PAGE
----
Ó hÉighnigh?

Since I mentioned my University days on Tuesday, I thought of a fragment of that time, on Seamus Heaney, who would have turned 80 last week, might be worth airing . Attempting to discuss the way he brings ‘modern Irish problems into relationship with images from the past’, or something, this is the first part of what I came up with. I couldn’t bear to let this go, however, with all the undergraduate prose intact, so I’ve improved the grammar a bit. You’ll have to look up the references yourself, but you can find the Wikipedia page on the book in question.

Seamus Heaney’s Bog Oak1 came into the world at a crucial point in Heaney’s career and in Irish history. An early poem from Wintering Out, Heaney’s first collection since the beginning of the Troubles, and also Heaney’s first since moving south, to the Republic, away from Ulster. It looks back to the past for images for a new poetry and also I think back to Ulster in an attempt, as Ronald Tamplin suggests2, to glimpse a new reality of Irish identity, a reading supported by Heaney’s oft-quoted view of poetry as “divination…as restoration of culture to itself”3.

The reference to Edmund Spenser appears to set the poem in sixteenth century Munster, but that the poem concerns Ulster 1969 is clear: the final word ‘carrion’ guides such a reading4. The description of the oak in the first stanza then becomes somewhat loaded: for instance, ‘split’ takes on obvious connotations. ‘Carrion’ is excellent, evoking not just death but horror, waste and decay. Heaney gazes homeward: loss and separation, mourning and sorrow.

A subtle manipulation of time through precise language seems to occur. The oak, ‘toughened survivor from Ireland’s past’5; carries the longevity of trees, great symbols; so as Heaney traces the oak, , ‘long seasoned’, backwards through time and space, he turns to the past to try and discover poetry suitable – ‘adequate’ as he put it- to the present Troubles. The images he finds there are mostly inadequate- the wisdom of the dead seems ‘hopeless’ and these old fashioned representations of Ireland, rural carters and creel fillers, seem irrelevant.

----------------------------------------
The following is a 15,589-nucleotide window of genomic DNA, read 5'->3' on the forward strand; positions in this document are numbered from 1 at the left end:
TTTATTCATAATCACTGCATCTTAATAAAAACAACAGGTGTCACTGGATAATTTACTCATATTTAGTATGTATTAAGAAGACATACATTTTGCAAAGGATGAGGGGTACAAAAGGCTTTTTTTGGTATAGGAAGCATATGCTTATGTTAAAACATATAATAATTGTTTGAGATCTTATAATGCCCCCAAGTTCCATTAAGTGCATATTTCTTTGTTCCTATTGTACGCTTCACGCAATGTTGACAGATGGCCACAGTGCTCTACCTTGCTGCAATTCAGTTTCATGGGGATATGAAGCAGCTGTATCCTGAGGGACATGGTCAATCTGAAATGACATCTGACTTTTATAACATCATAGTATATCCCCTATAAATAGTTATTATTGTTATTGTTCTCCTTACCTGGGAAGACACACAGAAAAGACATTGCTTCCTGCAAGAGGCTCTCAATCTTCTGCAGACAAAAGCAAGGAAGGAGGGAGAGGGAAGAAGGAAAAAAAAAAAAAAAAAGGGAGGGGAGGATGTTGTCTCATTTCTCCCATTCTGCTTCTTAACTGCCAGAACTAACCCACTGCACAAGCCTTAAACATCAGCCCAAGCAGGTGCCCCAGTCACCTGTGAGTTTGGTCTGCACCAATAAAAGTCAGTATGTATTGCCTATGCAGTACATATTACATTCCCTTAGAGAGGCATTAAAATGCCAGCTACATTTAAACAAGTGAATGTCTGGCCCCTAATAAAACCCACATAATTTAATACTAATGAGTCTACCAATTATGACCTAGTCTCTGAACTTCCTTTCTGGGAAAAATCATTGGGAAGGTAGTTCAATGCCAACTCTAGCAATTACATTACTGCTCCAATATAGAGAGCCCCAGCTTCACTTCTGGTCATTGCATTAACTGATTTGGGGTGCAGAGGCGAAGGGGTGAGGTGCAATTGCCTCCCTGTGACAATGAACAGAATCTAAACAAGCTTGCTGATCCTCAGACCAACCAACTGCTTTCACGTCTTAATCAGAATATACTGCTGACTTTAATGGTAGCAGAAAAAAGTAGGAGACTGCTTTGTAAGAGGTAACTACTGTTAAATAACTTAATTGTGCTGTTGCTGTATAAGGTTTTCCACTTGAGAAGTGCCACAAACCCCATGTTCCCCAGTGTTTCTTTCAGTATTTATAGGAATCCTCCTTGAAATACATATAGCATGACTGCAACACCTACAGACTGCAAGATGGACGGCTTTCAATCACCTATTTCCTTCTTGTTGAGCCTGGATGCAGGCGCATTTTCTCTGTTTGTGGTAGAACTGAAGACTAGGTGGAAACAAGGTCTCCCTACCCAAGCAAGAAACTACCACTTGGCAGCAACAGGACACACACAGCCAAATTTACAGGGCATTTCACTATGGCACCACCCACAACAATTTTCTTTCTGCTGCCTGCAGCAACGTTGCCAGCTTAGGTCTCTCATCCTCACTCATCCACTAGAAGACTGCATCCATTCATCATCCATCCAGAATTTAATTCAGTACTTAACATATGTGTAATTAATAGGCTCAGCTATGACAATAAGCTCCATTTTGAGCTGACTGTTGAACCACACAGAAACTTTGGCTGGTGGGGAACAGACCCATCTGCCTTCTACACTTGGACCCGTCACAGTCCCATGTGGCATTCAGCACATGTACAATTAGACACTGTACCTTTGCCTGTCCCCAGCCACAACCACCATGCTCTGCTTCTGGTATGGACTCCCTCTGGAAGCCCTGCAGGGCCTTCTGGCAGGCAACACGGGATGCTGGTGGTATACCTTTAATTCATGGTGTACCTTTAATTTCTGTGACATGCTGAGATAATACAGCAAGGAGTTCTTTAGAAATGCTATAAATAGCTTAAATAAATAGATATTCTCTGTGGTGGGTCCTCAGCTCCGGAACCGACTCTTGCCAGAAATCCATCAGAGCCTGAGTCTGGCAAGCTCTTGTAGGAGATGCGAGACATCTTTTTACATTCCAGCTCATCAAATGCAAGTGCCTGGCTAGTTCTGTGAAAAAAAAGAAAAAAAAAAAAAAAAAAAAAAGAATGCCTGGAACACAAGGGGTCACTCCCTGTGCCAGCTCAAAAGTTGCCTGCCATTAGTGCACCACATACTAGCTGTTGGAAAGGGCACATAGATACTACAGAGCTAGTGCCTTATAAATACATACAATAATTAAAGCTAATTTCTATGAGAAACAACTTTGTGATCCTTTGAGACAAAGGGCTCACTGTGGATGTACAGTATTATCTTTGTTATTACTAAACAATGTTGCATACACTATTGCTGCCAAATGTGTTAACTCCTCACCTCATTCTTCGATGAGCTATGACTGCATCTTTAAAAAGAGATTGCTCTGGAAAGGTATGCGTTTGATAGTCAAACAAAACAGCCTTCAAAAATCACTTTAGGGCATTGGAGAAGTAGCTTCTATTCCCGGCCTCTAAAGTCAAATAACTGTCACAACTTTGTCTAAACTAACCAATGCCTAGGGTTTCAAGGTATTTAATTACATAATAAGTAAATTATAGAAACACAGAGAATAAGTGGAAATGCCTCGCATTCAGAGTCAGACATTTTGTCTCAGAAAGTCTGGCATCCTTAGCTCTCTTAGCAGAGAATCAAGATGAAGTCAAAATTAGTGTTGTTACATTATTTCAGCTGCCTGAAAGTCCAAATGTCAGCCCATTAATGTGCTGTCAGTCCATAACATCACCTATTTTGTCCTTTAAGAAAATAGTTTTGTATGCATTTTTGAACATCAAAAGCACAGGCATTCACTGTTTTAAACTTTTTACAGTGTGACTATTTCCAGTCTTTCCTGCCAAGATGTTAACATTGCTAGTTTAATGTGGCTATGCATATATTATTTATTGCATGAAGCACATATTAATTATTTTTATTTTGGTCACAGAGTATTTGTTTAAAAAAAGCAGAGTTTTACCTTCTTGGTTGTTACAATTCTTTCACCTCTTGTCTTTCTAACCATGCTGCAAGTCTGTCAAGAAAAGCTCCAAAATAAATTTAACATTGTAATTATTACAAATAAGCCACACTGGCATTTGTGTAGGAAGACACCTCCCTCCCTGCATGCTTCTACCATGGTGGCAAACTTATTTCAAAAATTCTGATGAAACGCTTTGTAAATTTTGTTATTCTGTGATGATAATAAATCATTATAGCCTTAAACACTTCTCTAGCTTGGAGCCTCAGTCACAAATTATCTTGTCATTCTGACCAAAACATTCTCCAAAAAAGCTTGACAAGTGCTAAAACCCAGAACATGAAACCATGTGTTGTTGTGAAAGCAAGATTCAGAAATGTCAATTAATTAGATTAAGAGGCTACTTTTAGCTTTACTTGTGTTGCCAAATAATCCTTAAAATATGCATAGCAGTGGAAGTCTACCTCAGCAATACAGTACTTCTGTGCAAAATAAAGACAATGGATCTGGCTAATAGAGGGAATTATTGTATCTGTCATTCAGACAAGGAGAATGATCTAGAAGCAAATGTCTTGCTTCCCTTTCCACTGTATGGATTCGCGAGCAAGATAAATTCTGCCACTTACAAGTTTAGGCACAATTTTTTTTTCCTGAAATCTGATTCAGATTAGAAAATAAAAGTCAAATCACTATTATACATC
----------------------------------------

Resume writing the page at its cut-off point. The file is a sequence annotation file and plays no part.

In the third stanza Heaney is outdoors now (‘a blow down of smoke/ struggles over the half door’) and as he looks back along the cart track, attempting to trace the oak all the way back to its roots.  But, ‘mizzling rain’ obscures his view just as time itself obscures our view of the past. Time meaning a changing culture which always constructs the past. The final three stanzas are full of these romanticised images of the past:

lead back to no
‘oak groves’, no
cutters of mistletoe
in the green clearings.

To make the point Heaney specifies that these images are not there. It is precisely these kinds of representations that are false and perhaps dangerous, an argument redolent of Brian Friel’s Making History6. Heaney does discern a classic Romantic image – the sensitive male poet, ‘dreaming sunlight’, the phrase accurately and concisely invoking the false image of the poet constructed in the popular imagination unwittingly by the likes of Spenser, Wordsworth, (perhaps) Oscar Wilde, and the mass media.

Seamus Heaney as a young manInterestingly, at this point Heaney’s time-travelling stops in suspension then reverses into a forward direction by way of ‘encroached’,’creep’ and ‘towards’ (lines 24,25 and 28); now Heaney is looking forward to the future of Ireland. But why Edmund Spenser? Well, the reality of Spenser is very different from the image Heaney presents. Spenser’s non-literary career was as an agent of the Crown in Ireland as Lord Deputy. He also wrote a ‘View of the Present State of Ireland’, which, according to Garry Waller…

argues for a vigorous programme of final conquest and subjugation of Ireland and the Irish, [and attacks] the ‘Old’ English preference for a degree of accommodation

Beyond that I don’t recall much about it other than people seemed to like it.

Last week, in my post on walking, I mentioned the poetry of Charles Baudelaire, in which the figure of the flâneur emerged. I first heard Baudelaire’s stuff as a youth, in translation, in this extraordinary recording made in 1968. It was good to hear it again, and I thought it worth sharing.